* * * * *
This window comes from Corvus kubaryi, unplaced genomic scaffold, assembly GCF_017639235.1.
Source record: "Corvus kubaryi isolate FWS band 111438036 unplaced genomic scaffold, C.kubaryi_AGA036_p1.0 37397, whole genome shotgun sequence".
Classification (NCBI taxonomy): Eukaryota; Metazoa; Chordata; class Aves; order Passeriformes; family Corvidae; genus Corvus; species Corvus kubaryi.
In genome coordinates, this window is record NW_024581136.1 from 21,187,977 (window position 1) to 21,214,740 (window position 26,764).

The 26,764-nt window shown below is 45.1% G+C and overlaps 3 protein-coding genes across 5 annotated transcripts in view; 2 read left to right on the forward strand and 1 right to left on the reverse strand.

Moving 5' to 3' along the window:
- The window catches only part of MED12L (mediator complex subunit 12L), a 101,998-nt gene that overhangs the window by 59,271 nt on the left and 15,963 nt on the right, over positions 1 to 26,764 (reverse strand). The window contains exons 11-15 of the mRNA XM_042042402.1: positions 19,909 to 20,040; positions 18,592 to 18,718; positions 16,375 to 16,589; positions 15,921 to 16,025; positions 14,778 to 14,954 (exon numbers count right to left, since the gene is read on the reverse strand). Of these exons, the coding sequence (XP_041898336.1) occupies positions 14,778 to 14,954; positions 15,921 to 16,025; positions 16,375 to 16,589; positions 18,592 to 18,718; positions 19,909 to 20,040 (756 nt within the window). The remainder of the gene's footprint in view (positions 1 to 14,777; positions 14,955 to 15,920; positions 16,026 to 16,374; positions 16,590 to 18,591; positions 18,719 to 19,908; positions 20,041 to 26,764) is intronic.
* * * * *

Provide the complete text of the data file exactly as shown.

This window comes from Corvus kubaryi, unplaced genomic scaffold, assembly GCF_017639235.1.
Source record: "Corvus kubaryi isolate FWS band 111438036 unplaced genomic scaffold, C.kubaryi_AGA036_p1.0 37397, whole genome shotgun sequence".
Classification (NCBI taxonomy): Eukaryota; Metazoa; Chordata; class Aves; order Passeriformes; family Corvidae; genus Corvus; species Corvus kubaryi.
In genome coordinates, this window is record NW_024581136.1 from 21,187,977 (window position 1) to 21,214,740 (window position 26,764).

The 26,764-nt window shown below is 45.1% G+C and overlaps 3 protein-coding genes across 5 annotated transcripts in view; 2 read left to right on the forward strand and 1 right to left on the reverse strand.

Moving 5' to 3' along the window:
- The window catches only part of MED12L (mediator complex subunit 12L), a 101,998-nt gene that overhangs the window by 59,271 nt on the left and 15,963 nt on the right, over positions 1 to 26,764 (reverse strand). The window contains exons 11-15 of the mRNA XM_042042402.1: positions 19,909 to 20,040; positions 18,592 to 18,718; positions 16,375 to 16,589; positions 15,921 to 16,025; positions 14,778 to 14,954 (exon numbers count right to left, since the gene is read on the reverse strand). Of these exons, the coding sequence (XP_041898336.1) occupies positions 14,778 to 14,954; positions 15,921 to 16,025; positions 16,375 to 16,589; positions 18,592 to 18,718; positions 19,909 to 20,040 (756 nt within the window). The remainder of the gene's footprint in view (positions 1 to 14,777; positions 14,955 to 15,920; positions 16,026 to 16,374; positions 16,590 to 18,591; positions 18,719 to 19,908; positions 20,041 to 26,764) is intronic.